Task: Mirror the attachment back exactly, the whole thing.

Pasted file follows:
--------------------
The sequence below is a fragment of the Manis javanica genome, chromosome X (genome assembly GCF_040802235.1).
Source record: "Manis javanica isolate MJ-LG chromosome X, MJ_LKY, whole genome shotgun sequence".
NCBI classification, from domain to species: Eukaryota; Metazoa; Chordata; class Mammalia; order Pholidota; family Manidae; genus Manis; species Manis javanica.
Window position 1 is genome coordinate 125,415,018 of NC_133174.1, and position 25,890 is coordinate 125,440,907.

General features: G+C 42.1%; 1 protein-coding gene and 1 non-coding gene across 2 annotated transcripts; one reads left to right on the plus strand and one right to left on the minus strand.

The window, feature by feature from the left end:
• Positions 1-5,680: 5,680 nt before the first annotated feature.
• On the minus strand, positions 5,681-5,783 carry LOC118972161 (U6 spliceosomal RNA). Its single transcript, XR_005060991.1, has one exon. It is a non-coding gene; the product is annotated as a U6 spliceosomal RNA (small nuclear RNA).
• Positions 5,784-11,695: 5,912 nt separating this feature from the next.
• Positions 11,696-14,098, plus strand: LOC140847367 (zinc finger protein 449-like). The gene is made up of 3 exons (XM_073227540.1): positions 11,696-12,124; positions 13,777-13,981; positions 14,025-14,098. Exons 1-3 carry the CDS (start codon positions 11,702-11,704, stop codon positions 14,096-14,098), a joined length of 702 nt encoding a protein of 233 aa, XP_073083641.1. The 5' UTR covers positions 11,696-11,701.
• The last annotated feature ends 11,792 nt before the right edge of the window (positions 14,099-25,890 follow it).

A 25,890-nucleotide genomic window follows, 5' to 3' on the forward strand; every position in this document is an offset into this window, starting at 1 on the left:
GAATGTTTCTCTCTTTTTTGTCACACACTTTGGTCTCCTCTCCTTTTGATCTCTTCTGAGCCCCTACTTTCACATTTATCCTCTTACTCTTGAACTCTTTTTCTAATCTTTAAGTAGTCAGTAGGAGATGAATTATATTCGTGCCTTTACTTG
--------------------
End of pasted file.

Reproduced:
The sequence below is a fragment of the Manis javanica genome, chromosome X (genome assembly GCF_040802235.1).
Source record: "Manis javanica isolate MJ-LG chromosome X, MJ_LKY, whole genome shotgun sequence".
NCBI classification, from domain to species: Eukaryota; Metazoa; Chordata; class Mammalia; order Pholidota; family Manidae; genus Manis; species Manis javanica.
Window position 1 is genome coordinate 125,415,018 of NC_133174.1, and position 25,890 is coordinate 125,440,907.

General features: G+C 42.1%; 1 protein-coding gene and 1 non-coding gene across 2 annotated transcripts; one reads left to right on the plus strand and one right to left on the minus strand.

The window, feature by feature from the left end:
• Positions 1-5,680: 5,680 nt before the first annotated feature.
• On the minus strand, positions 5,681-5,783 carry LOC118972161 (U6 spliceosomal RNA). Its single transcript, XR_005060991.1, has one exon. It is a non-coding gene; the product is annotated as a U6 spliceosomal RNA (small nuclear RNA).
• Positions 5,784-11,695: 5,912 nt separating this feature from the next.
• Positions 11,696-14,098, plus strand: LOC140847367 (zinc finger protein 449-like). The gene is made up of 3 exons (XM_073227540.1): positions 11,696-12,124; positions 13,777-13,981; positions 14,025-14,098. Exons 1-3 carry the CDS (start codon positions 11,702-11,704, stop codon positions 14,096-14,098), a joined length of 702 nt encoding a protein of 233 aa, XP_073083641.1. The 5' UTR covers positions 11,696-11,701.
• The last annotated feature ends 11,792 nt before the right edge of the window (positions 14,099-25,890 follow it).

A 25,890-nucleotide genomic window follows, 5' to 3' on the forward strand; every position in this document is an offset into this window, starting at 1 on the left:
GAATGTTTCTCTCTTTTTTGTCACACACTTTGGTCTCCTCTCCTTTTGATCTCTTCTGAGCCCCTACTTTCACATTTATCCTCTTACTCTTGAACTCTTTTTCTAATCTTTAAGTAGTCAGTAGGAGATGAATTATATTCGTGCCTTTACTTG